Saturday, March 22, 2014

Squaring up circles

Three months into the year and I am struggling to get this blog going. Too many distractions in life and too many other priorities. Most of the time I opt to sew rather than write. That admission coming from someone who has managed couple of novels for nanowrimo should speak to the level of my obsession with quilting. I have even stopped reading! And I know many of those who know me will find that impossible to believe.
 My new finish though deserves to be written about. Not because it is good, though for someone who is a beginner like me, struggling to get points aligned or a neat finish, it is something to write about. No this deserves to be written about because of the way it happened and the people who had something to do with it.
We have a saying in Tamil that roughly translated means 'like a villager seeing a city'. That's how I gawk everytime I visit this gallery. Marianne Hak is one gifted quilter and I love the colour play in her quilts. Her Ripple Effect and Colour Shot made me visit her site frequently and for a while I even made one of them the background in my laptop. I loved the hand dyed fabrics that seemed to deepen in colour, the perfect rounds set in squares and sliced through with coloured spikes, the spiral quilting and the fact that one could never make out where a block began or ended. I had already decided I was going to make something at least remotely like those quilts and use her tutorials for spiral quilting and qayg when I did it.
So when Anna from DQ shared a tutorial for a simple way to Drunkard's Path my interest perked. Well it actually perked when I saw Vidya use the tutorial and make a beautiful circle set in a square.Voila. i had a way to do circles set in squares. Things happen providentially and I received a package of freezer paper from yet another friend. Told you at the beginning that there were so many people involved in this quilt in their own little way! So I took out the batik that I had been hoarding and gloating over since the time I got it from Tina at the Square Inch (formerly Quilts of Love).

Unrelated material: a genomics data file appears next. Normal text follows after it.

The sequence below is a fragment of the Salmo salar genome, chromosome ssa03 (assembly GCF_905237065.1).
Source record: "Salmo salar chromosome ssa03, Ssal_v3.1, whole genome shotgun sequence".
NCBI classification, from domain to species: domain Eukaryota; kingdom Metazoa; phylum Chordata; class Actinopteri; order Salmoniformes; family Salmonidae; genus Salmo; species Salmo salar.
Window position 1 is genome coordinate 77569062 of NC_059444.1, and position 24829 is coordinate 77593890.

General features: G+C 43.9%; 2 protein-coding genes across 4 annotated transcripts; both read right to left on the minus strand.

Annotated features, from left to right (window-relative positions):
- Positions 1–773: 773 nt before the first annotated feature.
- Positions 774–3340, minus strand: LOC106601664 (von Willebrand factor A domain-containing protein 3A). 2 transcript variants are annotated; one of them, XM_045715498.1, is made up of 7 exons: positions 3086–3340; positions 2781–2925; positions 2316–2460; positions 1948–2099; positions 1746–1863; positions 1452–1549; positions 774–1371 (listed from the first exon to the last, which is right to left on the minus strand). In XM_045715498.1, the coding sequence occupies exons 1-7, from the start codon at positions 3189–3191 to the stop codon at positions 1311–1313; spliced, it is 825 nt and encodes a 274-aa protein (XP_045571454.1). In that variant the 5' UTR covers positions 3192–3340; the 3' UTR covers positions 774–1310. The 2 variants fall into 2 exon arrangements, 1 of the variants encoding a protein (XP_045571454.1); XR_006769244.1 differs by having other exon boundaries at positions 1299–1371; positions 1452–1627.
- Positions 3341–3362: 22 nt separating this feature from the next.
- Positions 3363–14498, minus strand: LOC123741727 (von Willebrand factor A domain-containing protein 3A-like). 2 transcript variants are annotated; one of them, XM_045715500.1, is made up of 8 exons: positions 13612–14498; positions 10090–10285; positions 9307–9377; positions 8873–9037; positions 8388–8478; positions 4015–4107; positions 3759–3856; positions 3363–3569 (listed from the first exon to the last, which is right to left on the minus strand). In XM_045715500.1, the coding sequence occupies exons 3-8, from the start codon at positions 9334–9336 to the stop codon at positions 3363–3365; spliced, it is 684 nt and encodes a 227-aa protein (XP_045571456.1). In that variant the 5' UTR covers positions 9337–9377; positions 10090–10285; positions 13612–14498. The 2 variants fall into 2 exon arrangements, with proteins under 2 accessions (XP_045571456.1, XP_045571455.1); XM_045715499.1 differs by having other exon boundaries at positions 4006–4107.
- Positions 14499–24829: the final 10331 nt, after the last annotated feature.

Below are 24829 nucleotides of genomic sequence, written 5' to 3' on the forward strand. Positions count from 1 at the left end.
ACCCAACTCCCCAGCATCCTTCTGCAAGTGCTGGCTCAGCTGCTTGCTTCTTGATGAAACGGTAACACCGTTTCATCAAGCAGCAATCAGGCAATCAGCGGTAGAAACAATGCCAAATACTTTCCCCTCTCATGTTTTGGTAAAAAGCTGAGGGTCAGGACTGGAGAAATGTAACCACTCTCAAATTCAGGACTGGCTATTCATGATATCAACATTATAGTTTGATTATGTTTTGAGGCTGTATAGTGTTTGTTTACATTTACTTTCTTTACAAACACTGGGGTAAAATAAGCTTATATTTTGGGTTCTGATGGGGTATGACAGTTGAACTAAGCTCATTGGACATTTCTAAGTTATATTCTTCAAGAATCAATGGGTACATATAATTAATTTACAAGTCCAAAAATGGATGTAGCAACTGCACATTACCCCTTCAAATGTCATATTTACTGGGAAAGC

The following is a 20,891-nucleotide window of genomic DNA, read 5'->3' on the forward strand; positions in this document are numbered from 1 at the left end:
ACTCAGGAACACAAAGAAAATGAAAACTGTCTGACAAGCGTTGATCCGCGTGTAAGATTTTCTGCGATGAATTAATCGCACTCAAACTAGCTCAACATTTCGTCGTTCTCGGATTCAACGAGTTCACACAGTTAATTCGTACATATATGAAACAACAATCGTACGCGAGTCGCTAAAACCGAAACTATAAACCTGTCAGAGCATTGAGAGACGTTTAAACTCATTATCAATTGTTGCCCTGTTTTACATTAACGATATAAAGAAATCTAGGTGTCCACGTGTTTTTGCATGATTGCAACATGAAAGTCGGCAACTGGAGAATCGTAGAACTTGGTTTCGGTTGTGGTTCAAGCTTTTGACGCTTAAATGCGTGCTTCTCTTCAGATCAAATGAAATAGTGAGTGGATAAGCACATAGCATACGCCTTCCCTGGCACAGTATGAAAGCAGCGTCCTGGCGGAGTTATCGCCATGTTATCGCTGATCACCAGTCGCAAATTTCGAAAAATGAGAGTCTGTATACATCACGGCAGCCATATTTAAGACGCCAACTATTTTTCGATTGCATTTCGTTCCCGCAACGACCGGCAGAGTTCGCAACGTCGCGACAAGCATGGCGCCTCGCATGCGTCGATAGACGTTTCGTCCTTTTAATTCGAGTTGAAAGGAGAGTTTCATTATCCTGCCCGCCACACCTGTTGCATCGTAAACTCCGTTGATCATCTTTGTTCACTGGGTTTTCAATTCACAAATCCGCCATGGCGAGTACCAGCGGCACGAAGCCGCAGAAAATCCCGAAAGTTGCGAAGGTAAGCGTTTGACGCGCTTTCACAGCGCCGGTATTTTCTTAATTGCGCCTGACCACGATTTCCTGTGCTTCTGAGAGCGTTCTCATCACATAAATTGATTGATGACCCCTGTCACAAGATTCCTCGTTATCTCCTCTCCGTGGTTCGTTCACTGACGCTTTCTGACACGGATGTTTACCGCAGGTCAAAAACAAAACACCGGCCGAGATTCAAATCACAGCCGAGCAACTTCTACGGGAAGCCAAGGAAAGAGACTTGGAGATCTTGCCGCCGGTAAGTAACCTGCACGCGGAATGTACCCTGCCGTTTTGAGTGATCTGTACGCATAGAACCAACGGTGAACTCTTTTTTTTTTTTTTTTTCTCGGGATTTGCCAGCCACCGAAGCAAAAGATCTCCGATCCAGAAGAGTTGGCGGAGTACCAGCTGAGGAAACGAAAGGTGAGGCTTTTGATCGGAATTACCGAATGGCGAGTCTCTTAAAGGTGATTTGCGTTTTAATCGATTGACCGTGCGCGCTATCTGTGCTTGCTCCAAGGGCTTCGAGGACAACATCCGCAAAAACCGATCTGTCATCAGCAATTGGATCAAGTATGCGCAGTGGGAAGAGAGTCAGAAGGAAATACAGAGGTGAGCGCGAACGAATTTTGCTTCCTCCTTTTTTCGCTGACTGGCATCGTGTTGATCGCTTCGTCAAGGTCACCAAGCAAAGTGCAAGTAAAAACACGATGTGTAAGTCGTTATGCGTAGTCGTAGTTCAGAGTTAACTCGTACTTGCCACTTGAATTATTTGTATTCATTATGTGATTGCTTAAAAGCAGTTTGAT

Making these circles was really simple and soon I had a pile of them.

When I got bored with making the same kind of circles I went smaller and smaller.


I played around with their settings, chopped up some of the circles and recreated more colourful ones until I had enough to satisfy the colour craving in me. I had figured out that the inserts would have to be an inch in width when I sliced the circles. So I sliced and joined and also made sure that when I had a block that was a touch small, my inserts took care of it.


 And then I was off spiral quilting following this tutorial from Marianne's The Quilting Edge. I had already decided to use her tutorial for QAYG as well so all my blocks were pinned and proper, ready for the spiral show. The tutorial explains all the steps to be followed for spiral quilting but of course if there is way to screw up one always finds it. Three squares spirally quilted  and I saw with dismay that my squares were all going askew. All three layers were being pulled away form each other and I knew that after squaring my 12.5 " squares would end up a miserable 9" or less.
I sent out an SOS to the desi quilters group and soon had one of the experts Vani solving my problem. She educated me about lowering the pressure - not the tension, and in the process I learnt something new about my still-new machine. Some ripping and I was spiralling again - not out of control though.
 I added a few blocks with cheater fabric to avoid an sensory overload by the circles and spirals but still ended with a busy layout. this quilt was challenging me on all levels and it seemed like I had more frontiers to conquer. I have to admit the thought of quilting more blocks was not something that had me jumping in enthusiasm but I did not want to compromise. I took advice from all quarters but settled on couple of solids and one striped fabric to bring the quilt together. It changed the look of the quilt, maybe toned it down a touch with the straight line quilting. The back too was affected as I had used up all the fabric with my initial blocks. Luckily I had the same kind of fabric in a pleasant green and it added a special touch to the back even making some prefer it to the front.
The quilting showed up beautifully on the back and I am glad I took enough pains to do it neatly. Truthfully it is difficult to go wrong if you follow the tutorial properly! And so a special quilt was born and it is going to a special person too.She deserves it as she has been the one who has been nudging me into quilting since the last ten twelve years with books and tools.
Sharing this on Show off Saturday at sewcanshe.com.

Thursday, November 21, 2013

Eco Print

The water is on the boil and the steam rising up carries a lovely fragrance that permeates the house. No you are wrong. This is not a recipe blog or anything from the kitchen. Well it is from the kitchen but still about quilts. Or the fabric thereof. I am cooking up some fabric. Don’t smile! I can sense the uneasiness behind your smile. I am not ready to be carted off to the loony house. I am just ‘eco dyeing’ some fabric that is wrapped around a bundle of leaves and twigs. We went to the nursery to pick up some plants – a belated birthday gift for dh and I decided to grab some eucalyptus leaves from the trees that line that road. And that’s what is boiling and smells heavenly.